Why Is Legally Protecting Overworked Nannies So Difficult?

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It still hasn’t passed — a New York State law to protect the rights of 200,000 domestic workers such as nannies, housekeepers and elder-care givers, more than 90 percent of whom are women of color or immigrants.

“This bill, which has been battling its way through the New York State legislature for five years, aims to provide basic protections to many of the estimated 200,000 nannies, housekeepers and eldercare-givers who labor in New York State. Backed by a diverse coalition of labor and religious groups and even employers, it calls for severance and overtime pay, advance notice of termination, one day off a week, holidays, healthcare and annual cost of living increases, among other fundamental rights. By most accounts, it should have passed in June, but an epic power struggle in the State Senate halted all business for a month. Now domestic workers are hoping their bill will pass in September”, wrote Lizzy Ratner in The Nation.

It’s now almost November — and still no bill.

The legislators in Albany are a regional and national laughingstock as it is, our Governor now garnering the lowest approval ratings of any New York governor in decades. Come on, boys. For once, do the right thing.

A new bill in Ontario, Canada has also been introduced this week, to protect domestic workers there. The Toronto Star reports:

“Nanny recruiters would face a maximum fine of $50,000 and up to a year in jail if they get caught “directly or indirectly” charging foreign caregivers a fee to work in Ontario under legislation introduced Wednesday.

The jail term is the toughest penalty in Canada in such cases, Labour Minister Peter Fonseca said after revealing details of the Employment Protection for Foreign Nationals Act.

Premier Dalton McGuinty described the legislation as an overdue helping hand to those foreign nannies who uproot themselves to find a better life here.

“Ontarians feel the responsibility … that you’ll be treated fairly, that there will be rules in place that respect your human dignity.”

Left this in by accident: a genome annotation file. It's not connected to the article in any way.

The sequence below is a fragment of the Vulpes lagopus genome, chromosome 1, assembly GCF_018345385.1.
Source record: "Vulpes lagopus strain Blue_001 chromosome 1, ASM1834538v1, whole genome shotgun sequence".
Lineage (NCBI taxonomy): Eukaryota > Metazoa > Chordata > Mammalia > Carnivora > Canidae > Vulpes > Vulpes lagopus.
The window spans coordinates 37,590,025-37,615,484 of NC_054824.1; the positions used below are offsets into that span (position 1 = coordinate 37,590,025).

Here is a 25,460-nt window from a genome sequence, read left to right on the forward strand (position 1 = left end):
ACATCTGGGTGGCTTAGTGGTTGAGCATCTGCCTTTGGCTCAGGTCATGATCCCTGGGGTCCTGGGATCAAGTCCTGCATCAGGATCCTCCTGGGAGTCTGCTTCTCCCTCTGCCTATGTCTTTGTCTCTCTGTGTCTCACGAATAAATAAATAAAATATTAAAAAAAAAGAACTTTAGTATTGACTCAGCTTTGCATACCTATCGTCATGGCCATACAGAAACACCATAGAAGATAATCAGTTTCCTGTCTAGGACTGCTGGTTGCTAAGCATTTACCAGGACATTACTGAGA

I don’t have kids, so have never employed a nanny, but I know people who’ve done that tough and demanding job. Just because someone is working in your kitchen, laundry room or backyard doesn’t mean they don’t need and deserve the same legal rights and protection as other workers. These are the women, and it is overwhelmingly women, who wipe your baby’s bum, cheer up your demented and aging father-in-law and ferry your treasured teens to soccer practice. Treat them with the respect they deserve.

If employers can’t figure this out, we need laws to compel them.

One thought on “Why Is Legally Protecting Overworked Nannies So Difficult?

  1. youvegotmaids

    This law would stop house keepers, nannies and elder care givers from being exploited by the families that employ them. This is a good thing for professional maid services like You’ve Got MAIDS who make it a policy to treat home cleaners with respect & dignity. Since it cost money to treat your staff right, this law will level the playing field. More importantly it’s also a good thing for the maids. http://www.youvegotmaids.com/why-is-legally-protecting-overworked-new-york-maids-so-difficult/

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